Evangelicals: Now’s the Time to Challenge President Obama’s Middle East Strategy

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You may have watched the third presidential debate a few months back in which Governor Romney confronted President Obama on his dealings with Israel. Governor Romney argued strongly that the President had failed to sustain and strengthen strategic connections with Israel. Such negligence would impact negatively and dramatically America’s foreign policy in the Middle East.

I wonder what the six men charged with overseeing Shin Bet—Israel’s intelligence agency focused on protecting Israel from terrorism—would say of Governor Romney’s charge. I look forward to watching the new documentary, The Gatekeepers, which interviews all those who led Shin Bet the past thirty years.

Here’s what Richard Cohen of the The Washington Post has to say about the documentary:

“The film is a tough indictment of Israeli policy, particularly the continued occupation of the West Bank and the expansion of Jewish settlements there. All of the former officials are traditional Israeli secularists, and they show a commendable loathing for the religious militants that Israeli governments continuously pandered to. Above all, though, they are critical of government after government that lacks a strategy to somehow withdraw from the West Bank and instead relies on oppression. “You can’t make peace using military means,” says Ami Ayalon, head of the Shin Bet from 1996 to 2000 and a former navy commando.”

One doesn’t have to be an American or Israeli secularist to see that there is a problem with trying to make peace using military means. While many Israelis may be more concerned for making safety, not peace, can there ever really be safety without peace? Religious centrists can see there is a problem with using military means to make peace or safety without peace. Religious centrists also understand that religious militancy only leads to hate and more bloodshed. Evangelicals need to guard against religious militancy. African American Evangelical civil rights leader John M. Perkins said something to the effect of, “Why do we as Evangelicals have to love one kind of people and hate another kind of people? I don’t get it. I can love the Jew and the Palestinian at the same time.” Perkins knows how painful hate can be and how difficult it is to center on love. Perkins was the ‘beneficiary’ of religious and/or secular militancy over the years in the form of white supremacy. White militants beat him within an inch of his life in 1970 in Mississippi. While it has been a difficult and challenging road for him, the only thing Dr. Perkins is militant about is God’s centrist love revealed in Jesus that makes enemies out of friends. He did not respond in kind to his oppressors, but has worked to build peace between whites and blacks and other divided people groups here and abroad over the years. For him, love is the final fight.

We fellow Evangelicals need to take up Dr. Perkins’ charge to love Israelis and Palestinians, not to love one and hate the other, but to make love the final fight. While I think President Obama needs to be challenged on his Middle East strategy, I disagree with Governor Romney about who it is that the President has neglected. President Obama has been neglectful in his handling of the Israeli-Palestinian issue. He has failed to consider the well-being and fate of a people about whom our country cares, or should care. The President, like many American Evangelicals, has not shown adequate care and concern for the Palestinians. The President has not advocated nearly enough in support of the Palestinians, to the dismay of the Arabs. Of course, the President faces daunting challenges in advocating for a peaceful and just resolution to the conflict and other calls for freedom in the region (See for example these articles addressing Middle East problems). Of course, there is blame for all sides to bear. Still, in the ongoing conflict involving the Israelis and Palestinians, if the President does not challenge Israel more and advocate on behalf of both sides, it may not only be the Muslim and Christian Palestinians and other Arabs who are filled with dismay. Israel will never experience lasting rest, safety and peace, which I hope they too will find.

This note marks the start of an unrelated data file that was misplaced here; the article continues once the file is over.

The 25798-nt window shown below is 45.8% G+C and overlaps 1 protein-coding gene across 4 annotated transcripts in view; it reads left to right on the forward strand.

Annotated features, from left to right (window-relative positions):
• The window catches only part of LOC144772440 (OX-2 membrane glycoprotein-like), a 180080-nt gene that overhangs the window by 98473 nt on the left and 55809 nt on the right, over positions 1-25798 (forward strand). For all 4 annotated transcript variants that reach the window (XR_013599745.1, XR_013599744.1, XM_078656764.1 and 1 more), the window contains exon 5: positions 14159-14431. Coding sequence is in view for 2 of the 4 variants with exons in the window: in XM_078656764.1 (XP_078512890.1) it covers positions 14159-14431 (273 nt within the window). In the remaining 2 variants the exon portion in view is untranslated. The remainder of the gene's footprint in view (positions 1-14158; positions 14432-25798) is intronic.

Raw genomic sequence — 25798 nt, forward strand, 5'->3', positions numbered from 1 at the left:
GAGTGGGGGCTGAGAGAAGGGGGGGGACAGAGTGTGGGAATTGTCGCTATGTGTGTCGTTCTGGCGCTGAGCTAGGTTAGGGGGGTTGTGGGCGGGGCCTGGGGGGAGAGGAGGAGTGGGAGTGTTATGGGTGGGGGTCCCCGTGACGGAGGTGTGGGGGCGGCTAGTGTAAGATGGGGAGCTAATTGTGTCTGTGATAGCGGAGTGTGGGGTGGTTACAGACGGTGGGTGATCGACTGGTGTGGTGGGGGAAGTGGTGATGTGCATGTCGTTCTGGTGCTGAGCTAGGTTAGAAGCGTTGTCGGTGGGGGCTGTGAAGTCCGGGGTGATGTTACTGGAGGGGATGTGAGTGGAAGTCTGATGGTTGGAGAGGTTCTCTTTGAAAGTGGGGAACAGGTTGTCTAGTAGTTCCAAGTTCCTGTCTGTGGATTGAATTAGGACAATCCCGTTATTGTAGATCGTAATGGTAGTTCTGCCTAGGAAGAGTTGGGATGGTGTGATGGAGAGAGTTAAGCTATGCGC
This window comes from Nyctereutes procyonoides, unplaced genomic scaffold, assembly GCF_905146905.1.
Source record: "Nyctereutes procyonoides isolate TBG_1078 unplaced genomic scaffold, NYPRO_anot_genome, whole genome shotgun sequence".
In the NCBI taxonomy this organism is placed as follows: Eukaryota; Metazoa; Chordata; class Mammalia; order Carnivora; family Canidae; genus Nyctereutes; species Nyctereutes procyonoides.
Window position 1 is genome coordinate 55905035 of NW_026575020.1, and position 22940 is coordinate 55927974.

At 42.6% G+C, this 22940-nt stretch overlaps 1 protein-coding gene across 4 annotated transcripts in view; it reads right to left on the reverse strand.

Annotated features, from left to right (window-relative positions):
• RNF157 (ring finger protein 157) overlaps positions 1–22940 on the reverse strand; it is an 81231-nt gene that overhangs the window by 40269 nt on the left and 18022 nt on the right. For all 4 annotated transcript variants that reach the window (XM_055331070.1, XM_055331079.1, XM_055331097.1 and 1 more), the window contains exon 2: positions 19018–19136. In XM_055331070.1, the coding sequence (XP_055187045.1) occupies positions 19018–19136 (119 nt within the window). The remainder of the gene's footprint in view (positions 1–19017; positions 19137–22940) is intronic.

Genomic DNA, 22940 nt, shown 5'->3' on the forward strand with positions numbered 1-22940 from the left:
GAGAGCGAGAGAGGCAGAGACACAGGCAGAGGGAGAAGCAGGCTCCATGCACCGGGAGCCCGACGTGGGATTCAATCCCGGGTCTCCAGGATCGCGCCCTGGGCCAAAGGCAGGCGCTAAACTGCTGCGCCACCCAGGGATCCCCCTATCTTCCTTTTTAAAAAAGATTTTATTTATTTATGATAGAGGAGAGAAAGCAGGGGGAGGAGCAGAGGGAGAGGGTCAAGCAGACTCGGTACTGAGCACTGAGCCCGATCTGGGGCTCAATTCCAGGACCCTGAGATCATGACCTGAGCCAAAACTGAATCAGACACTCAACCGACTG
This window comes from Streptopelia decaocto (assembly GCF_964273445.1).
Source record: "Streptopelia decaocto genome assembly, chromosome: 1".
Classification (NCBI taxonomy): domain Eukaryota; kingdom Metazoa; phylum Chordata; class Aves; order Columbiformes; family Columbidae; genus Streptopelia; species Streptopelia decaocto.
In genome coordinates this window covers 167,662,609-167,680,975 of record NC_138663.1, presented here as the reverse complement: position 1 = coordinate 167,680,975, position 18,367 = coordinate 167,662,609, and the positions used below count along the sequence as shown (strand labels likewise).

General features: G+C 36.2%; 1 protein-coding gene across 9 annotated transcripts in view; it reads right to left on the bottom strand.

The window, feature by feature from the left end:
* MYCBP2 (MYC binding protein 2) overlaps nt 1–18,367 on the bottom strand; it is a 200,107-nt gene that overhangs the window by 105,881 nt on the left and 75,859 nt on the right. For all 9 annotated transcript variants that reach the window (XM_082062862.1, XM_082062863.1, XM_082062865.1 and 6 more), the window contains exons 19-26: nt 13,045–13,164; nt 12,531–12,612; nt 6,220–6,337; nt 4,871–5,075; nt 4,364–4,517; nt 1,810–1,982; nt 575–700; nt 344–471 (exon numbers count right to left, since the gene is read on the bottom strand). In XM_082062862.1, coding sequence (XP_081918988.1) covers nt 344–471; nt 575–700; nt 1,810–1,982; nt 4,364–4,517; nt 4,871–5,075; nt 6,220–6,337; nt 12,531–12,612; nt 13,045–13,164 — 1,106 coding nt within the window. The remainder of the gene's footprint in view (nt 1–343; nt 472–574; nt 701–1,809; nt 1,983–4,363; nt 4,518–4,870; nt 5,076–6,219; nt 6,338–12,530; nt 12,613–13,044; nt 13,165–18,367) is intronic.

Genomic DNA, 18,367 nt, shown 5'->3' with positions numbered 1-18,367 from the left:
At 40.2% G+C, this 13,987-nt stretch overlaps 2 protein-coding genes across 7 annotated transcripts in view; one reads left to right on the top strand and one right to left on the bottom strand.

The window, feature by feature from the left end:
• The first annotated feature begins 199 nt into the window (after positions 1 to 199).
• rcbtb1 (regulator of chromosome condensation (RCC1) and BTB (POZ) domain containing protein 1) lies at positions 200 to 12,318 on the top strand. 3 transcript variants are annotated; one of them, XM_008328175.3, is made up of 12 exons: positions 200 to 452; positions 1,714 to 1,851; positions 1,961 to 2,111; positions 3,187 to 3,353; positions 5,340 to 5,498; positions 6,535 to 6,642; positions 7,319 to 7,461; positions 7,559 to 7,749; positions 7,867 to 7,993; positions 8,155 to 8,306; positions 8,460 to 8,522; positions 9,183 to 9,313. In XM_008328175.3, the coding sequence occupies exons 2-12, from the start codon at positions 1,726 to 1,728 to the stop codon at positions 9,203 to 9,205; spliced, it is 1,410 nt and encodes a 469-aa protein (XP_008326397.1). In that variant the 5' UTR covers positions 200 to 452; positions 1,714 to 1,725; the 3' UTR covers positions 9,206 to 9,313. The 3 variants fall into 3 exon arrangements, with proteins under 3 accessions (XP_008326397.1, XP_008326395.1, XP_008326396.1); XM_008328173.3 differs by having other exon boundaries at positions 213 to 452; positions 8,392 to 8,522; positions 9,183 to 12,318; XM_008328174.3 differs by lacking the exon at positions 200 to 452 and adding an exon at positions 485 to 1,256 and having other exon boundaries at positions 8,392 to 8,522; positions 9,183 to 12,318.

About Paul Louis Metzger

Dr. Paul Louis Metzger is the Founder and Director of The Institute for the Theology of Culture: New Wine, New Wineskins and Professor at Multnomah Biblical Seminary/Multnomah University. He is the author of numerous works, including "Connecting Christ: How to Discuss Jesus in a World of Diverse Paths" and "Consuming Jesus: Beyond Race and Class Divisions in a Consumer Church." These volumes and his others can be found wherever fine books are sold.

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  • David Cathcart

    Paul,
    Thanks for this challenge. In 2011, some of our church’s youth worked for a week with Dr. Perkins in Jackson, MS. Along the way we visted the Martin Luther King Jr. Center in Atlanta and the Civil Rights Institute in Birmingham. On the way home from our time with Dr. Perkins we stopped for the night at the Koinonia Farm in Americus, GA. That same night a couple from Palestine arrived for a week long stay. As they shared about their day to day experiences in the West Bank what we heard sounded almost identical to the same oppressive injustice of the segregated South against which the Civil Rights Movement and Dr. Perkins have so heroiclly and compassionately labored.

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